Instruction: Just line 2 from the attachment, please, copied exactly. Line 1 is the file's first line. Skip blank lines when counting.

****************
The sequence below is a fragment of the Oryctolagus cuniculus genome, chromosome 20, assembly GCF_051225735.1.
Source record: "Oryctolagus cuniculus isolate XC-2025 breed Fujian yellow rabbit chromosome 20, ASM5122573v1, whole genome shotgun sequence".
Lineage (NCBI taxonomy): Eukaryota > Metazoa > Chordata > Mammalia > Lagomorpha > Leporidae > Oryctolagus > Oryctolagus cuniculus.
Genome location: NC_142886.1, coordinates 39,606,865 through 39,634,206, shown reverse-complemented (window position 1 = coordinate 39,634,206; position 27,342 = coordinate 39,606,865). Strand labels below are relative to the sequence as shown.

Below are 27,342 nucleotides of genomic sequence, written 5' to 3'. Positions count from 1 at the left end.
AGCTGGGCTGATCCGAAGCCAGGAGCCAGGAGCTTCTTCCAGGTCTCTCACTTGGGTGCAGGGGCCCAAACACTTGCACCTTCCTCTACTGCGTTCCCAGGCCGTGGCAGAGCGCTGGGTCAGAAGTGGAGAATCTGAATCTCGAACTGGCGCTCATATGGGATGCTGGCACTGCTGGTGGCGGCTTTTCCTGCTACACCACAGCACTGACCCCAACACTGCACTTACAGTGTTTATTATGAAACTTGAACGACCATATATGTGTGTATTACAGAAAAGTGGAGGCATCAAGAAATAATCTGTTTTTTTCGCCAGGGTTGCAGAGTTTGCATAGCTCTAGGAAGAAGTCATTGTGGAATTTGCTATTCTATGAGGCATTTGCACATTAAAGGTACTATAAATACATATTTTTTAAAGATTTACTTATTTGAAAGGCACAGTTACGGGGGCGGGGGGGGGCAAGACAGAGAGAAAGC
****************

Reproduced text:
Source record: "Oryctolagus cuniculus isolate XC-2025 breed Fujian yellow rabbit chromosome 20, ASM5122573v1, whole genome shotgun sequence".